Vintage ‘ballists’ star during Hometown Picnic
August 4, 2015 - Picnic Time
While historians might oppose about either Abner Doubleday unequivocally invented baseball, it’s undoubted that a diversion showcased during Wrigley Field and U.S. Cellular Field these days is a bit opposite from 1850s-era baseball.
Those differences will be on arrangement when “ballists,” as players were called behind then, take a margin Saturday in a core of Naper Settlement, Naperville’s ancestral museum village.
If we go
What: Hometown Picnic
Where: Naper Settlement, 523 S. Webster St., Naperville
When: Noon to 4 p.m. Saturday
Cost: Free for Naperville residents and museum members; $12 for adults, $10 for seniors 62 and older, $8 for girl ages 4-12
Info: (630) 420-6010 or www.napersettlement.org
The Lemont Quarrymen, a group comprised of history/baseball buffs, will block off opposite a Deep River Grinders, a identical Indiana-based team. It’s all partial of a settlement’s Hometown Picnic festivities.
The round diversion is a centerpiece of a event, that also will embody games for children, a baking competition and a selected glow pumper demonstration, pronounced Anna Di Cosola, a settlement’s training practice coordinator.
Richard Kurek, a story clergyman during Metea Valley High School who also coaches baseball, bowling and badminton, plays for a Quarrymen.
“The Quarrymen pronounce a approach they spoke during round games in 1848. We play with a same-sized hardball they use today, though but gloves or mitts. The round is hurled sly and there are no walks or strikeouts,” wrote Kurek in an email message. “The bats are complicated and a attitudes are gentlemanly.”
Kurek, of Orland Park, wrote that a group has been together for 11 years and has players from a West and Southwest suburbs. The group use nicknames during play, he said, rather than birth names. A few examples: Buttery Biscuits, Hush Puppy, Chicken Legs and Bootlegger. Kurek pronounced he goes by a moniker “Sauce Nose.”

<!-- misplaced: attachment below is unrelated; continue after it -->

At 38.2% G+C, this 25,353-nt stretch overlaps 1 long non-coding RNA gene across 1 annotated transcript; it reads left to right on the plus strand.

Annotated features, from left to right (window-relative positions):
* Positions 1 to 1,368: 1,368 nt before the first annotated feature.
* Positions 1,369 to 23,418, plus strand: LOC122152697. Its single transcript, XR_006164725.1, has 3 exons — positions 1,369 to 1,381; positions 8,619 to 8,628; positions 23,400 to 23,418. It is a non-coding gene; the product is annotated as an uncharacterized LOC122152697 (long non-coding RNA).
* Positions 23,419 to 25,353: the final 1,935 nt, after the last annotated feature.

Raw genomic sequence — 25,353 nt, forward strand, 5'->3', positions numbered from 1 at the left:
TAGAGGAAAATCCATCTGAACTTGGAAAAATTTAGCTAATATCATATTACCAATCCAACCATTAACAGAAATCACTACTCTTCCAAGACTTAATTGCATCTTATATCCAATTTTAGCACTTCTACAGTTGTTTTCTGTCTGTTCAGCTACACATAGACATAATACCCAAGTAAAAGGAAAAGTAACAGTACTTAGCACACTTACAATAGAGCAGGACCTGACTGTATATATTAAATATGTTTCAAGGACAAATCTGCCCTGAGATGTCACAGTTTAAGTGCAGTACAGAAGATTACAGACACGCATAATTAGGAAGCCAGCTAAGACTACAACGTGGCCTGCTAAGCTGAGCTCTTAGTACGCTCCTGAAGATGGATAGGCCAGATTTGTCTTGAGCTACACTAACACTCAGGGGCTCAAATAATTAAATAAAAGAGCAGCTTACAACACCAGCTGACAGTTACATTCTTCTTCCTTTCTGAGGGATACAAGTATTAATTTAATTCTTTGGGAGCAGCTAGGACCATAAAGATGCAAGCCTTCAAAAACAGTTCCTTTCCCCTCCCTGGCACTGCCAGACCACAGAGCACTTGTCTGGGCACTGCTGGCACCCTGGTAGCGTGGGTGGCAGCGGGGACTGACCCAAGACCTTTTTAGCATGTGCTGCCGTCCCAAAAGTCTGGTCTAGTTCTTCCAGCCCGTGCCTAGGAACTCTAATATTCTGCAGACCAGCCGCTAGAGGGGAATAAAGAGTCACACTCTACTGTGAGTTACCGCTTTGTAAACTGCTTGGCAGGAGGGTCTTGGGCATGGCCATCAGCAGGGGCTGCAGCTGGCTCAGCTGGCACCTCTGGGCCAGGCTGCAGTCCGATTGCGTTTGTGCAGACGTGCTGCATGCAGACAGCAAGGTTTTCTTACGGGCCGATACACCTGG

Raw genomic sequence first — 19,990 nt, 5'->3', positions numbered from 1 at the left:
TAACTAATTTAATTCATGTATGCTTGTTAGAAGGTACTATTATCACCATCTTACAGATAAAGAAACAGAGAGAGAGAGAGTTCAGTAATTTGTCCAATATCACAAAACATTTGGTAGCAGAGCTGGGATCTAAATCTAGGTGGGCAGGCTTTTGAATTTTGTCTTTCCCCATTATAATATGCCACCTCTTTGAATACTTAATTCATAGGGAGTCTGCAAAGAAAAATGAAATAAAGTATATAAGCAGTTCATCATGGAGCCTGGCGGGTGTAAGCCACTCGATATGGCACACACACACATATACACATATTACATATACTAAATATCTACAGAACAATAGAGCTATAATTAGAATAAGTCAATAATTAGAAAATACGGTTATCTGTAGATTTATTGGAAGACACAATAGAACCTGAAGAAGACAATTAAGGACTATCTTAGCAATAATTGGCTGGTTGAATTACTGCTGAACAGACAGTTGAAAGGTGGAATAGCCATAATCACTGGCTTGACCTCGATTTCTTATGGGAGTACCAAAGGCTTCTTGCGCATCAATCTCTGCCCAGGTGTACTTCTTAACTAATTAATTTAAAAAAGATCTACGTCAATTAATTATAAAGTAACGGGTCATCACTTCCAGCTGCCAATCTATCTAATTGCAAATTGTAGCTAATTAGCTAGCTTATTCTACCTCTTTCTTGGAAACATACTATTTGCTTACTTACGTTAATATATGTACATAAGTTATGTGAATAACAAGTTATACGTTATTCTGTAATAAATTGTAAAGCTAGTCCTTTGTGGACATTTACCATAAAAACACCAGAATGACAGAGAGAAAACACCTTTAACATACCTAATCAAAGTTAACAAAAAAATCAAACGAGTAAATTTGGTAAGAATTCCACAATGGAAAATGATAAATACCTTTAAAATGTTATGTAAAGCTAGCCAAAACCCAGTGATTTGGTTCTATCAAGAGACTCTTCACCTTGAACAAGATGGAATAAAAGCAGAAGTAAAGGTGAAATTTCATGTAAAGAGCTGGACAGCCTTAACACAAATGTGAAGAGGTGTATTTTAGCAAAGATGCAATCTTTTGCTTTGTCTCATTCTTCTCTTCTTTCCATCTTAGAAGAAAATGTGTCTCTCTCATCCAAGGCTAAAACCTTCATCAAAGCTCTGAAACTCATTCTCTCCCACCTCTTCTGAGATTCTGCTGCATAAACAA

Di Cosola pronounced this is a fourth year for a cruise during Naper Settlement. Last year, she said, roughly 250 people attended. The drift open during noon and a diversion starts during 1 p.m.
Visitors might move grass chairs, blankets and cruise food, she said. Junior proffer educators will be offered lemonade and cookies during a lemonade stand.
The apple-pie baking competition is another prominence of a day, Di Cosola said. Former Naperville mayor George Pradel will be on palm to decider entries, along with state Rep. Grant Wehrli, state Sen. Michael Connelly and Positively Naperville Publisher Stephanie Penick.
A selected 1871 glow pumper lorry will be wheeled out onto a green, she said, for a proof that will give both children and adults a possibility to get involved.
All activities are giveaway with museum admission. Admission to a museum is giveaway for Naperville residents and museum members.